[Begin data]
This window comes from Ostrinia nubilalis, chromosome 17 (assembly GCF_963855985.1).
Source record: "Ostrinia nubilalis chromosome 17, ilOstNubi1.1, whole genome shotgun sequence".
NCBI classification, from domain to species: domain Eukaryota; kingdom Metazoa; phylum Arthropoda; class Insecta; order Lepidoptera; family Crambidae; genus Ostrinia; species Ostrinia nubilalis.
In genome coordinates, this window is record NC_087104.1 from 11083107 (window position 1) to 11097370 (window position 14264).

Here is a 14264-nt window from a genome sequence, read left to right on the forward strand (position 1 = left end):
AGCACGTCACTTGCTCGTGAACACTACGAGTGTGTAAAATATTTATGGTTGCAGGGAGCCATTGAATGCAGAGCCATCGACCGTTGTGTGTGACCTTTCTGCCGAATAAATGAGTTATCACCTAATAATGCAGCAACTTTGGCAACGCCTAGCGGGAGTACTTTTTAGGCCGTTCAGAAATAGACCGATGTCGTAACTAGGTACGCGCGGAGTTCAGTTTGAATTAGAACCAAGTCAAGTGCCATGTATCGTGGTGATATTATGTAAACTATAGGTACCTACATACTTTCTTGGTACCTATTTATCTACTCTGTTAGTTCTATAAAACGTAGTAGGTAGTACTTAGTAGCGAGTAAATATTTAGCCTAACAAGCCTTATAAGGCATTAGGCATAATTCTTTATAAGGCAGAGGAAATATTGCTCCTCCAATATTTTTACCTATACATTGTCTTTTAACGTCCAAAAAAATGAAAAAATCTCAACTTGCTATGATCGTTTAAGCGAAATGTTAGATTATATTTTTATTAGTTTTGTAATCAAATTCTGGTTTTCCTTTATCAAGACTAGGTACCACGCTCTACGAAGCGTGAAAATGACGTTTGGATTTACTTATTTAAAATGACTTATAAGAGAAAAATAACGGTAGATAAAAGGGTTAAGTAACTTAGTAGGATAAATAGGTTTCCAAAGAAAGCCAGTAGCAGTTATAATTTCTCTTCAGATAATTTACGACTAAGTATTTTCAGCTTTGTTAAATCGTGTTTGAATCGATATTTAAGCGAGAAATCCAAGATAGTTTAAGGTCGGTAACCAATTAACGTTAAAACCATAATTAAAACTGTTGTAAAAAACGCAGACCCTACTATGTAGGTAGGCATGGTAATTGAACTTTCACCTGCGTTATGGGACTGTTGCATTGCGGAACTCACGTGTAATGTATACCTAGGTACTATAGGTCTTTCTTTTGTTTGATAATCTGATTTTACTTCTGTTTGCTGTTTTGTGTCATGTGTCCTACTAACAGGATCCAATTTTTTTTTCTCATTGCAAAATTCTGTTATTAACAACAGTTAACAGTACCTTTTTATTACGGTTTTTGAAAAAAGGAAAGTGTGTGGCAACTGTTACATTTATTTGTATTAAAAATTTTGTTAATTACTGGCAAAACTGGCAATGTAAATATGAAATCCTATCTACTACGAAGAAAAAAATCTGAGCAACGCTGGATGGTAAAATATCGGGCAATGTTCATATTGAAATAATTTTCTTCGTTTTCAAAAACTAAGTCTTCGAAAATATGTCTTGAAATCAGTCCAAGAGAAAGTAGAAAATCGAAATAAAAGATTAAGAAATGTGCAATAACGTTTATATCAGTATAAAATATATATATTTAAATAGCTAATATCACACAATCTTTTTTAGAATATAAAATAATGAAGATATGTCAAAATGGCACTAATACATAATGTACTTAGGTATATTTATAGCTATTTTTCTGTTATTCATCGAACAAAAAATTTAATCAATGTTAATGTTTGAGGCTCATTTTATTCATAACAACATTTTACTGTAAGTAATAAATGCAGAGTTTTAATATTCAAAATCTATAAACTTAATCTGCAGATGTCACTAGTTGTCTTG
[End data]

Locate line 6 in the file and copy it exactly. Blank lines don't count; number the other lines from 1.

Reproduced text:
AGCACGTCACTTGCTCGTGAACACTACGAGTGTGTAAAATATTTATGGTTGCAGGGAGCCATTGAATGCAGAGCCATCGACCGTTGTGTGTGACCTTTCTGCCGAATAAATGAGTTATCACCTAATAATGCAGCAACTTTGGCAACGCCTAGCGGGAGTACTTTTTAGGCCGTTCAGAAATAGACCGATGTCGTAACTAGGTACGCGCGGAGTTCAGTTTGAATTAGAACCAAGTCAAGTGCCATGTATCGTGGTGATATTATGTAAACTATAGGTACCTACATACTTTCTTGGTACCTATTTATCTACTCTGTTAGTTCTATAAAACGTAGTAGGTAGTACTTAGTAGCGAGTAAATATTTAGCCTAACAAGCCTTATAAGGCATTAGGCATAATTCTTTATAAGGCAGAGGAAATATTGCTCCTCCAATATTTTTACCTATACATTGTCTTTTAACGTCCAAAAAAATGAAAAAATCTCAACTTGCTATGATCGTTTAAGCGAAATGTTAGATTATATTTTTATTAGTTTTGTAATCAAATTCTGGTTTTCCTTTATCAAGACTAGGTACCACGCTCTACGAAGCGTGAAAATGACGTTTGGATTTACTTATTTAAAATGACTTATAAGAGAAAAATAACGGTAGATAAAAGGGTTAAGTAACTTAGTAGGATAAATAGGTTTCCAAAGAAAGCCAGTAGCAGTTATAATTTCTCTTCAGATAATTTACGACTAAGTATTTTCAGCTTTGTTAAATCGTGTTTGAATCGATATTTAAGCGAGAAATCCAAGATAGTTTAAGGTCGGTAACCAATTAACGTTAAAACCATAATTAAAACTGTTGTAAAAAACGCAGACCCTACTATGTAGGTAGGCATGGTAATTGAACTTTCACCTGCGTTATGGGACTGTTGCATTGCGGAACTCACGTGTAATGTATACCTAGGTACTATAGGTCTTTCTTTTGTTTGATAATCTGATTTTACTTCTGTTTGCTGTTTTGTGTCATGTGTCCTACTAACAGGATCCAATTTTTTTTTCTCATTGCAAAATTCTGTTATTAACAACAGTTAACAGTACCTTTTTATTACGGTTTTTGAAAAAAGGAAAGTGTGTGGCAACTGTTACATTTATTTGTATTAAAAATTTTGTTAATTACTGGCAAAACTGGCAATGTAAATATGAAATCCTATCTACTACGAAGAAAAAAATCTGAGCAACGCTGGATGGTAAAATATCGGGCAATGTTCATATTGAAATAATTTTCTTCGTTTTCAAAAACTAAGTCTTCGAAAATATGTCTTGAAATCAGTCCAAGAGAAAGTAGAAAATCGAAATAAAAGATTAAGAAATGTGCAATAACGTTTATATCAGTATAAAATATATATATTTAAATAGCTAATATCACACAATCTTTTTTAGAATATAAAATAATGAAGATATGTCAAAATGGCACTAATACATAATGTACTTAGGTATATTTATAGCTATTTTTCTGTTATTCATCGAACAAAAAATTTAATCAATGTTAATGTTTGAGGCTCATTTTATTCATAACAACATTTTACTGTAAGTAATAAATGCAGAGTTTTAATATTCAAAATCTATAAACTTAATCTGCAGATGTCACTAGTTGTCTTG